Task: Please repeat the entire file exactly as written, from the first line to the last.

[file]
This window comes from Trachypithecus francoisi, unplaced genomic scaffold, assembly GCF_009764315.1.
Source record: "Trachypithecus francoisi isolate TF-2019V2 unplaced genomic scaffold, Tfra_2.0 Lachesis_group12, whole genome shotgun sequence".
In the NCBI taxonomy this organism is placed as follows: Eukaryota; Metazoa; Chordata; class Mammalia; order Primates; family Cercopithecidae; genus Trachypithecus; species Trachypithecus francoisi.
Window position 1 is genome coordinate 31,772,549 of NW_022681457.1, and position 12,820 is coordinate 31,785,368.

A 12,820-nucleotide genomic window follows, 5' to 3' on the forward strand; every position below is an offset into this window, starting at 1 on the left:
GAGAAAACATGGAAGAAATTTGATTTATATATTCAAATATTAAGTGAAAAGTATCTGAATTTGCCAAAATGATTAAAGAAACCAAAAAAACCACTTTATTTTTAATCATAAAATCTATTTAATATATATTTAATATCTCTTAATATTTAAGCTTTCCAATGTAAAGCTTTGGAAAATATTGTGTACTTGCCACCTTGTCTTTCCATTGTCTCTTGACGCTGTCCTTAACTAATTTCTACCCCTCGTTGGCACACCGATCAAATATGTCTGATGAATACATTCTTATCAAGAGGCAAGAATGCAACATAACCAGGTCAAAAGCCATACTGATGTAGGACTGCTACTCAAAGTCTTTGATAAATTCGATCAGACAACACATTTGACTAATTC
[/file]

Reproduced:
This window comes from Trachypithecus francoisi, unplaced genomic scaffold, assembly GCF_009764315.1.
Source record: "Trachypithecus francoisi isolate TF-2019V2 unplaced genomic scaffold, Tfra_2.0 Lachesis_group12, whole genome shotgun sequence".
In the NCBI taxonomy this organism is placed as follows: Eukaryota; Metazoa; Chordata; class Mammalia; order Primates; family Cercopithecidae; genus Trachypithecus; species Trachypithecus francoisi.
Window position 1 is genome coordinate 31,772,549 of NW_022681457.1, and position 12,820 is coordinate 31,785,368.

A 12,820-nucleotide genomic window follows, 5' to 3' on the forward strand; every position below is an offset into this window, starting at 1 on the left:
GAGAAAACATGGAAGAAATTTGATTTATATATTCAAATATTAAGTGAAAAGTATCTGAATTTGCCAAAATGATTAAAGAAACCAAAAAAACCACTTTATTTTTAATCATAAAATCTATTTAATATATATTTAATATCTCTTAATATTTAAGCTTTCCAATGTAAAGCTTTGGAAAATATTGTGTACTTGCCACCTTGTCTTTCCATTGTCTCTTGACGCTGTCCTTAACTAATTTCTACCCCTCGTTGGCACACCGATCAAATATGTCTGATGAATACATTCTTATCAAGAGGCAAGAATGCAACATAACCAGGTCAAAAGCCATACTGATGTAGGACTGCTACTCAAAGTCTTTGATAAATTCGATCAGACAACACATTTGACTAATTC